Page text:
“Everybody is in a different stage,” she said. “Everybody is devastated, but they all have different levels of attachment to their homes.”
Some people built their homes; others were the third and fourth families to live in them. Some know they want to rebuild in Mountain Shadows and others are looking at new neighborhoods.
“Some people have never built a home before and they might have trouble visioning it,” Keller said. “We want to help them understand how it works.”
Of all the homeowners who have consulted with Keller Homes, Keller said none of them wanted to same floor plan they had before. Some of the homes that burned were 20 or more years old, she said.
“People might be in a different place in their lives,” she said. “They might not want the same floor plan. Or they might just want one targeted more at today’s customer.”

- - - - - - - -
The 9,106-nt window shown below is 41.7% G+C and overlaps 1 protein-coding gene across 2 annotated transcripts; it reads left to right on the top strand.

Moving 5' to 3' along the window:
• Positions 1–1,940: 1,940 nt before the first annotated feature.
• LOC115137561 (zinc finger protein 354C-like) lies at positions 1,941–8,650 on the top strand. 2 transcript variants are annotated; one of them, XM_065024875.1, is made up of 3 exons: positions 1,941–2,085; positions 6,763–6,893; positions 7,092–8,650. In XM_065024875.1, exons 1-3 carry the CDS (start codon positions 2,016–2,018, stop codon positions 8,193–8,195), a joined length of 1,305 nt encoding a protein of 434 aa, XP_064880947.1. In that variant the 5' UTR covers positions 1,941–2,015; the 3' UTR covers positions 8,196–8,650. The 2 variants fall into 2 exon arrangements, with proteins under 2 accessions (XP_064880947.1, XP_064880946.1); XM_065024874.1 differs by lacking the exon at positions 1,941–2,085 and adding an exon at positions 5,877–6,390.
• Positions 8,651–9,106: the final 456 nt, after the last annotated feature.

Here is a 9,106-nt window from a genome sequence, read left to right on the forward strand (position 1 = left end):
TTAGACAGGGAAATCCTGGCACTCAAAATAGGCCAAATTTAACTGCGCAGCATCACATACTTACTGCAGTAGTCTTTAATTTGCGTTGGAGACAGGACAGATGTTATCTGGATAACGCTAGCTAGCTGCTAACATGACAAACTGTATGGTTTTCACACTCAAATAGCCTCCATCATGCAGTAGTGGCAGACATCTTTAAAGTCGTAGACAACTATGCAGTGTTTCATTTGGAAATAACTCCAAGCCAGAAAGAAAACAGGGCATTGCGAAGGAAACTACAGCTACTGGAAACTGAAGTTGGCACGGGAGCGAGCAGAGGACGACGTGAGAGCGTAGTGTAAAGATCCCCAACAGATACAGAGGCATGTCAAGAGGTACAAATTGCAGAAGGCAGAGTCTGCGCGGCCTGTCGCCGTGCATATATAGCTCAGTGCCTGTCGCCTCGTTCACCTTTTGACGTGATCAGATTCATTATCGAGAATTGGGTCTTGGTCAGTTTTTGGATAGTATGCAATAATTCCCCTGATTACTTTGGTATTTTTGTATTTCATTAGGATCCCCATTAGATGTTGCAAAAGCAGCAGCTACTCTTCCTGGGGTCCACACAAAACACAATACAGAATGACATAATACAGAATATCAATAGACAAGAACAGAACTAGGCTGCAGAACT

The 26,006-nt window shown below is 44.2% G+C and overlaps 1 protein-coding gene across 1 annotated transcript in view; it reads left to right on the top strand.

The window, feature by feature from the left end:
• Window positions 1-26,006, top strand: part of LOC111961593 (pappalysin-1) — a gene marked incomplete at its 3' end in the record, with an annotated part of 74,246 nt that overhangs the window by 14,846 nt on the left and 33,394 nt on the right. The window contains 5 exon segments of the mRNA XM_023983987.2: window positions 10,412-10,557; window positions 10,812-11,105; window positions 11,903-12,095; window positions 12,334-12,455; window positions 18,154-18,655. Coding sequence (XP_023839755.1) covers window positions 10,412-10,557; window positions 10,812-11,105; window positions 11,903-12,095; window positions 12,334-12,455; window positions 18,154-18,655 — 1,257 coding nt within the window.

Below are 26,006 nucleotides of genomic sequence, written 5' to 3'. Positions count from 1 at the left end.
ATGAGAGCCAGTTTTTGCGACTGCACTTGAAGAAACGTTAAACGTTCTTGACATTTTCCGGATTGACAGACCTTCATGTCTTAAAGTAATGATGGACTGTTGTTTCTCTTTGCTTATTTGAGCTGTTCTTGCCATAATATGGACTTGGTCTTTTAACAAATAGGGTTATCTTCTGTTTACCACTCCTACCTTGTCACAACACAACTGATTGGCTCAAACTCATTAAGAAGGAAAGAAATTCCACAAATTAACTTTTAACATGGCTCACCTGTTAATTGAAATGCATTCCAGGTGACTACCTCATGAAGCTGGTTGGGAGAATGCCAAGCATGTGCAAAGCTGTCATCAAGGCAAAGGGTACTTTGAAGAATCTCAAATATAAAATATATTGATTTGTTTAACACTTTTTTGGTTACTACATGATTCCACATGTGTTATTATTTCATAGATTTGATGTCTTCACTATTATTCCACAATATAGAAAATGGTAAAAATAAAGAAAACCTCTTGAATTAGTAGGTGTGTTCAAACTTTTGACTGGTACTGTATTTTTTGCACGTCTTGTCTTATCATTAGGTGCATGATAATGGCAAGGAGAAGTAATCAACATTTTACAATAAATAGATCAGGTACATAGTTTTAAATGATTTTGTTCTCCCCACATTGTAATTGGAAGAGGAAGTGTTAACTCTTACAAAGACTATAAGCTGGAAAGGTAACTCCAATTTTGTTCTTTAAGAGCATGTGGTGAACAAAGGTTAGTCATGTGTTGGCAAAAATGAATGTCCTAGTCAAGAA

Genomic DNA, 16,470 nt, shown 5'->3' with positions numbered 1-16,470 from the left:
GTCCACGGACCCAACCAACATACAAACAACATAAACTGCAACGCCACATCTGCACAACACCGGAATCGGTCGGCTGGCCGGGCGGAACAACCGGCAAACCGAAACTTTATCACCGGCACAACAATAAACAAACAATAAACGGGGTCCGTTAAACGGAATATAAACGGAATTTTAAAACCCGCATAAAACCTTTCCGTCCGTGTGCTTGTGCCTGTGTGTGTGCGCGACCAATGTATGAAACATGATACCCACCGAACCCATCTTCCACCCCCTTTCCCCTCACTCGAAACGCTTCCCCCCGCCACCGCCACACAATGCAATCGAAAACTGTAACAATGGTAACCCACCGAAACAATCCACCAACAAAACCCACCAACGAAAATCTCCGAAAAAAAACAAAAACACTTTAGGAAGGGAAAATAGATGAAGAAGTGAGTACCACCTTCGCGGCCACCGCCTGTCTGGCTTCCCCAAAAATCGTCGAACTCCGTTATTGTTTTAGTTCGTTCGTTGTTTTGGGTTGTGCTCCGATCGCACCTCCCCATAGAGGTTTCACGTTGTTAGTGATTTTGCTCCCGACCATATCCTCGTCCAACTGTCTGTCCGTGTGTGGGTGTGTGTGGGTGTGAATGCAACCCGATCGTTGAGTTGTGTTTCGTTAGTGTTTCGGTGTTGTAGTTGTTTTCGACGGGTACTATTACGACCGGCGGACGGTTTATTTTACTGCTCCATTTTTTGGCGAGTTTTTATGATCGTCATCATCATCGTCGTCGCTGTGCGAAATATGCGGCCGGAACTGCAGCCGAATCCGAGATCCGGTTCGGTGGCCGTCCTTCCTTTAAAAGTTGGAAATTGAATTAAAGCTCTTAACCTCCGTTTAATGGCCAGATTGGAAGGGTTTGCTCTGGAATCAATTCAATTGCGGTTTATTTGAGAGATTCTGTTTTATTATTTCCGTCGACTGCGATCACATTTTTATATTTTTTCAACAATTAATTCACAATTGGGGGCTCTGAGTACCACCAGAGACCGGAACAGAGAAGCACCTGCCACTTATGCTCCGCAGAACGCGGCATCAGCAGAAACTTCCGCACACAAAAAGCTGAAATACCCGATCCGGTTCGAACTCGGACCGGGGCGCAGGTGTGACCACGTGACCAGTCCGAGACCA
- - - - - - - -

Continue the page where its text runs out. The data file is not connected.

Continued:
She said Keller can handle the uptick in business. And won’t take on more than it can handle with quality.
“Fortunately, we’ve seen a big increase in business the last six months,” she said.
But homebuilding was slow for a long time before that. And there are a lot of capable contractors Keller knows and trusts who can come back on board if there are more projects.
Colorado Springs City Council President Scott Hente was sure he’d lost his home when he saw aerial photographs early on.
But the home is still standing and fully repairable, he said.
“My goal is sometime in August to get back in,” Hente said.
That’s a pretty quick turnaround time, considering the house was hit by fire in two spots. Firefighters put out flames on the deck that caused some water damage inside the house. The fire also damaged floor trusses and his in-floor-radiant heating pipes.